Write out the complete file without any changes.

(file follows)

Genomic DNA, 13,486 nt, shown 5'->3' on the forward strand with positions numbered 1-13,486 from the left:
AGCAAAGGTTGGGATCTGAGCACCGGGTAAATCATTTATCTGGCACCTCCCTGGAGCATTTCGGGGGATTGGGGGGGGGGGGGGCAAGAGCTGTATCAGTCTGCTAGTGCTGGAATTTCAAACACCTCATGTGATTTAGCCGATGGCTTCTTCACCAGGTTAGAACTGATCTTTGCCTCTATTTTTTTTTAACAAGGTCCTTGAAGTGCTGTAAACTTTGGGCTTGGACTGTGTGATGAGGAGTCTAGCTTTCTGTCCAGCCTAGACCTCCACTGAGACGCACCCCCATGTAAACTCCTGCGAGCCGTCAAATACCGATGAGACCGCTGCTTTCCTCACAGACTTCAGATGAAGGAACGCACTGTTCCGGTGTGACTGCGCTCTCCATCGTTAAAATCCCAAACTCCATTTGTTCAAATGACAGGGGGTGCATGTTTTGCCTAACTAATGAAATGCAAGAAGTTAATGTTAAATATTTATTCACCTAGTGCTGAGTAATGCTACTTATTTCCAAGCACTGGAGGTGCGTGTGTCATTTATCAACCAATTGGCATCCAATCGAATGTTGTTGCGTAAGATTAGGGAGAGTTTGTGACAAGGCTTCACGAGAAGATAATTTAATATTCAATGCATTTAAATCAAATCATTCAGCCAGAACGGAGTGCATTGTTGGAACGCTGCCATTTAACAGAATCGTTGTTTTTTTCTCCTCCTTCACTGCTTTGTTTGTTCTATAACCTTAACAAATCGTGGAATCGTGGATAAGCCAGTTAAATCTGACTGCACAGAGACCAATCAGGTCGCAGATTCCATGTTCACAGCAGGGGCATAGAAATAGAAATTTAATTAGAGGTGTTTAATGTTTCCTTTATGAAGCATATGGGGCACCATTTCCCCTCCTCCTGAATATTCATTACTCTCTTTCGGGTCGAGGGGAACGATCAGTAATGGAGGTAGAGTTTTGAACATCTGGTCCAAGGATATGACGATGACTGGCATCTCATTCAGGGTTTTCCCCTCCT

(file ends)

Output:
Genomic DNA, 13,486 nt, shown 5'->3' on the forward strand with positions numbered 1-13,486 from the left:
AGCAAAGGTTGGGATCTGAGCACCGGGTAAATCATTTATCTGGCACCTCCCTGGAGCATTTCGGGGGATTGGGGGGGGGGGGGGCAAGAGCTGTATCAGTCTGCTAGTGCTGGAATTTCAAACACCTCATGTGATTTAGCCGATGGCTTCTTCACCAGGTTAGAACTGATCTTTGCCTCTATTTTTTTTTAACAAGGTCCTTGAAGTGCTGTAAACTTTGGGCTTGGACTGTGTGATGAGGAGTCTAGCTTTCTGTCCAGCCTAGACCTCCACTGAGACGCACCCCCATGTAAACTCCTGCGAGCCGTCAAATACCGATGAGACCGCTGCTTTCCTCACAGACTTCAGATGAAGGAACGCACTGTTCCGGTGTGACTGCGCTCTCCATCGTTAAAATCCCAAACTCCATTTGTTCAAATGACAGGGGGTGCATGTTTTGCCTAACTAATGAAATGCAAGAAGTTAATGTTAAATATTTATTCACCTAGTGCTGAGTAATGCTACTTATTTCCAAGCACTGGAGGTGCGTGTGTCATTTATCAACCAATTGGCATCCAATCGAATGTTGTTGCGTAAGATTAGGGAGAGTTTGTGACAAGGCTTCACGAGAAGATAATTTAATATTCAATGCATTTAAATCAAATCATTCAGCCAGAACGGAGTGCATTGTTGGAACGCTGCCATTTAACAGAATCGTTGTTTTTTTCTCCTCCTTCACTGCTTTGTTTGTTCTATAACCTTAACAAATCGTGGAATCGTGGATAAGCCAGTTAAATCTGACTGCACAGAGACCAATCAGGTCGCAGATTCCATGTTCACAGCAGGGGCATAGAAATAGAAATTTAATTAGAGGTGTTTAATGTTTCCTTTATGAAGCATATGGGGCACCATTTCCCCTCCTCCTGAATATTCATTACTCTCTTTCGGGTCGAGGGGAACGATCAGTAATGGAGGTAGAGTTTTGAACATCTGGTCCAAGGATATGACGATGACTGGCATCTCATTCAGGGTTTTCCCCTCCT